Can I Sue My Ex-Spouse for Emotional Distress After a Divorce?
It depends on the circumstancesBy Kimberly Lekman, Esq. | Reviewed by Canaan Suitt, J.D. | Last updated on March 31, 2023
Use these links to jump to different sections:
When couples divorce, emotions can run high, and things can turn ugly. Both parties might say and do things they will later regret. However, some actions are so outrageous that you might be able to sue your ex for emotional distress.
Recovering financially for emotional distress is not an easy feat. You will need to show that your former spouse (the defendant) behaved in an outrageous manner that caused you severe emotional harm. Your spouse’s conduct might have been wrong and hurtful, but it still might not be actionable legally. Further, state laws vary widely on this issue.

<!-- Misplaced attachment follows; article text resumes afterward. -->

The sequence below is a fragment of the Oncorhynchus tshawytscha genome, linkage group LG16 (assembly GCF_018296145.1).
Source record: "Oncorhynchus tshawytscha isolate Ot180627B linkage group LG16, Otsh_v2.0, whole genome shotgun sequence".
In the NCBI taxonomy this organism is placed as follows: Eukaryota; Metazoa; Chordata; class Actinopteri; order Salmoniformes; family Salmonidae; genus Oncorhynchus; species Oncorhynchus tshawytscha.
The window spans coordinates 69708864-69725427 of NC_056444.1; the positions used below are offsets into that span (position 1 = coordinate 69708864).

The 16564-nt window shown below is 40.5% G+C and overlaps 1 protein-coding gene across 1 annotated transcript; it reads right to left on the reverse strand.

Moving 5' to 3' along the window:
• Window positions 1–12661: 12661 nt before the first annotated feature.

If you think your spouse’s conduct was so egregious that you might have a valid legal claim, it would be wise to contact a skilled divorce attorney as soon as possible. In the meantime, this article will give you an overview of what makes a successful emotional distress claim.
Was It Intentional Infliction of Emotional Distress?
Although your ex-spouse’s conduct may have felt unreasonable and insensitive, this alone is not enough to bring a lawsuit against them.
However, suppose your former spouse was physically abusive to you and your children or otherwise behaved outrageously. You might have a solid case to sue emotional distress in those instances. You might need to bring criminal charges, too.